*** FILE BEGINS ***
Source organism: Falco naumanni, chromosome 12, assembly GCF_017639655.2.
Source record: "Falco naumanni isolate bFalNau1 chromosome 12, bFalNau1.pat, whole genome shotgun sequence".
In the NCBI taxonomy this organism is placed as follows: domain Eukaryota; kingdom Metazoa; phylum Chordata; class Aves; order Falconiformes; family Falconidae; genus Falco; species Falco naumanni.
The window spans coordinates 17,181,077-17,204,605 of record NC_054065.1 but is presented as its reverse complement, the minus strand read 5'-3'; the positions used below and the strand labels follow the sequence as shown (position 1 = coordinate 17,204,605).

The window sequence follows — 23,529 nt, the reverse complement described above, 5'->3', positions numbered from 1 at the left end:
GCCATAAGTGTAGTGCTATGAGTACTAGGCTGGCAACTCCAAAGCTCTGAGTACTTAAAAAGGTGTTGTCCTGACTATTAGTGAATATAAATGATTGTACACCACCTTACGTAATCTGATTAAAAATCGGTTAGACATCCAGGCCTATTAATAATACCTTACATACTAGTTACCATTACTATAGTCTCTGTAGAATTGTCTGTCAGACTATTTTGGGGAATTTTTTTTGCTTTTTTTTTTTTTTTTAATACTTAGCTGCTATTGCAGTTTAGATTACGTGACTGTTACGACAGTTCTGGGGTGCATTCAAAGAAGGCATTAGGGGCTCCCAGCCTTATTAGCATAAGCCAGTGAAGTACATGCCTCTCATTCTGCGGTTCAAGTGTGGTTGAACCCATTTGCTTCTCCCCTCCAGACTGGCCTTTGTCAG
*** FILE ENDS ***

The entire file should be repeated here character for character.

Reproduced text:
Source organism: Falco naumanni, chromosome 12, assembly GCF_017639655.2.
Source record: "Falco naumanni isolate bFalNau1 chromosome 12, bFalNau1.pat, whole genome shotgun sequence".
In the NCBI taxonomy this organism is placed as follows: domain Eukaryota; kingdom Metazoa; phylum Chordata; class Aves; order Falconiformes; family Falconidae; genus Falco; species Falco naumanni.
The window spans coordinates 17,181,077-17,204,605 of record NC_054065.1 but is presented as its reverse complement, the minus strand read 5'-3'; the positions used below and the strand labels follow the sequence as shown (position 1 = coordinate 17,204,605).

The window sequence follows — 23,529 nt, the reverse complement described above, 5'->3', positions numbered from 1 at the left end:
GCCATAAGTGTAGTGCTATGAGTACTAGGCTGGCAACTCCAAAGCTCTGAGTACTTAAAAAGGTGTTGTCCTGACTATTAGTGAATATAAATGATTGTACACCACCTTACGTAATCTGATTAAAAATCGGTTAGACATCCAGGCCTATTAATAATACCTTACATACTAGTTACCATTACTATAGTCTCTGTAGAATTGTCTGTCAGACTATTTTGGGGAATTTTTTTTGCTTTTTTTTTTTTTTTTAATACTTAGCTGCTATTGCAGTTTAGATTACGTGACTGTTACGACAGTTCTGGGGTGCATTCAAAGAAGGCATTAGGGGCTCCCAGCCTTATTAGCATAAGCCAGTGAAGTACATGCCTCTCATTCTGCGGTTCAAGTGTGGTTGAACCCATTTGCTTCTCCCCTCCAGACTGGCCTTTGTCAG